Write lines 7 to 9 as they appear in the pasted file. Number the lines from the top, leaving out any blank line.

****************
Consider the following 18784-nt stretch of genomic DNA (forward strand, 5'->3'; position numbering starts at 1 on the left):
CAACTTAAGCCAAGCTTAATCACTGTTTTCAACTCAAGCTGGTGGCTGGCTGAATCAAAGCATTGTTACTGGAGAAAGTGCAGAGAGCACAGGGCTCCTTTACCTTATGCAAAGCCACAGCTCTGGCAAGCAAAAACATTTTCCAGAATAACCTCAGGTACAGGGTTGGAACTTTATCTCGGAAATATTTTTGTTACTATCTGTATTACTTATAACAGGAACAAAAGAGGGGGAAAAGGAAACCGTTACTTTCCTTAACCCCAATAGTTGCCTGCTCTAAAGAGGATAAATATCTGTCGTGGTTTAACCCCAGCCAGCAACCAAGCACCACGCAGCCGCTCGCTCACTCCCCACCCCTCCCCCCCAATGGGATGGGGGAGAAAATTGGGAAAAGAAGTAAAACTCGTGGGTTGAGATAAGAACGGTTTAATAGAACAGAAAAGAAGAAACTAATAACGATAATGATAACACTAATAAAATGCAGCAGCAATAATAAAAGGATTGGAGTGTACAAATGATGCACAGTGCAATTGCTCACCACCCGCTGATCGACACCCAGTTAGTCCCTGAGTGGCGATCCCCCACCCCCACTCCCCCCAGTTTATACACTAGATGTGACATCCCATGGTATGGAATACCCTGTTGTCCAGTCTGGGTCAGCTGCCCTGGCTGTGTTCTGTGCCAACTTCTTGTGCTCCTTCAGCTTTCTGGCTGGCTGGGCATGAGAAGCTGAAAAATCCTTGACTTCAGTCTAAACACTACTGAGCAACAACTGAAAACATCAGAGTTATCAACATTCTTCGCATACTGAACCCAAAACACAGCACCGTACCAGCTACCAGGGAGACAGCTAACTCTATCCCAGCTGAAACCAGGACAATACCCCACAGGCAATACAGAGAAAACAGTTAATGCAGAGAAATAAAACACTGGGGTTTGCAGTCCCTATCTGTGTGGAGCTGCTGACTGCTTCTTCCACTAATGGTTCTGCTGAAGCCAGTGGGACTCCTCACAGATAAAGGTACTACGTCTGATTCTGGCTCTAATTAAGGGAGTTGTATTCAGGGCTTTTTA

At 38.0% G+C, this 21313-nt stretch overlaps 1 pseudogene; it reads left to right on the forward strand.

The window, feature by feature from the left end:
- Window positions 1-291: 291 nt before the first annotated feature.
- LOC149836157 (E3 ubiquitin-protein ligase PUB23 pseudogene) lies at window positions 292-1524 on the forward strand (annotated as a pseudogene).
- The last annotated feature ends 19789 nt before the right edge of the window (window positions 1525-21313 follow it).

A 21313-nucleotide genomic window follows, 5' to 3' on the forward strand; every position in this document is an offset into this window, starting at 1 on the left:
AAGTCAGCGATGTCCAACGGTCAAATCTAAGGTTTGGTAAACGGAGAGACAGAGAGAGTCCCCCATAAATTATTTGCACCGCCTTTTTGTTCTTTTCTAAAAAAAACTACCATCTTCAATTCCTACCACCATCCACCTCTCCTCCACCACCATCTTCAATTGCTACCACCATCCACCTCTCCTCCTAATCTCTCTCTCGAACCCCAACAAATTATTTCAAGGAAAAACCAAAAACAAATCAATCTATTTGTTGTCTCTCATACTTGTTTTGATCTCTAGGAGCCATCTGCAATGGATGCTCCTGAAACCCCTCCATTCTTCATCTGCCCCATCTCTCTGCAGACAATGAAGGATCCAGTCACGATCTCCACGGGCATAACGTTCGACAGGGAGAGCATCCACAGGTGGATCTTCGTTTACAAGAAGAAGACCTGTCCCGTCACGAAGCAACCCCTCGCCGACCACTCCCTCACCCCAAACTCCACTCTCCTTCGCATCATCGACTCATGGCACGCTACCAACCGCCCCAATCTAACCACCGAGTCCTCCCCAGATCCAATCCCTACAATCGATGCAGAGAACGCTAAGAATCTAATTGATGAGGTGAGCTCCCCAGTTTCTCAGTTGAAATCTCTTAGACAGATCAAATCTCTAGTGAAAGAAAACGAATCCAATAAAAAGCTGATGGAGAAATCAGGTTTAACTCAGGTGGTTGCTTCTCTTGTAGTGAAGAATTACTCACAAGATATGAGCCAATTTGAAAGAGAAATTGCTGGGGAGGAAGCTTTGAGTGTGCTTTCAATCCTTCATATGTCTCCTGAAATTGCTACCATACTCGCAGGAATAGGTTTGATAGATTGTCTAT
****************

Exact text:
- The last annotated feature ends 19789 nt before the right edge of the window (window positions 1525-21313 follow it).

A 21313-nucleotide genomic window follows, 5' to 3' on the forward strand; every position in this document is an offset into this window, starting at 1 on the left:
AAGTCAGCGATGTCCAACGGTCAAATCTAAGGTTTGGTAAACGGAGAGACAGAGAGAGTCCCCCATAAATTATTTGCACCGCCTTTTTGTTCTTTTCTAAAAAAAACTACCATCTTCAATTCCTACCACCATCCACCTCTCCTCCACCACCATCTTCAATTGCTACCACCATCCACCTCTCCTCCTAATCTCTCTCTCGAACCCCAACAAATTATTTCAAGGAAAAACCAAAAACAAATCAATCTATTTGTTGTCTCTCATACTTGTTTTGATCTCTAGGAGCCATCTGCAATGGATGCTCCTGAAACCCCTCCATTCTTCATCTGCCCCATCTCTCTGCAGACAATGAAGGATCCAGTCACGATCTCCACGGGCATAACGTTCGACAGGGAGAGCATCCACAGGTGGATCTTCGTTTACAAGAAGAAGACCTGTCCCGTCACGAAGCAACCCCTCGCCGACCACTCCCTCACCCCAAACTCCACTCTCCTTCGCATCATCGACTCATGGCACGCTACCAACCGCCCCAATCTAACCACCGAGTCCTCCCCAGATCCAATCCCTACAATCGATGCAGAGAACGCTAAGAATCTAATTGATGAGGTGAGCTCCCCAGTTTCTCAGTTGAAATCTCTTAGACAGATCAAATCTCTAGTGAAAGAAAACGAATCCAATAAAAAGCTGATGGAGAAATCAGGTTTAACTCAGGTGGTTGCTTCTCTTGTAGTGAAGAATTACTCACAAGATATGAGCCAATTTGAAAGAGAAATTGCTGGGGAGGAAGCTTTGAGTGTGCTTTCAATCCTTCATATGTCTCCTGAAATTGCTACCATACTCGCAGGAATAGGTTTGATAGATTGTCTAT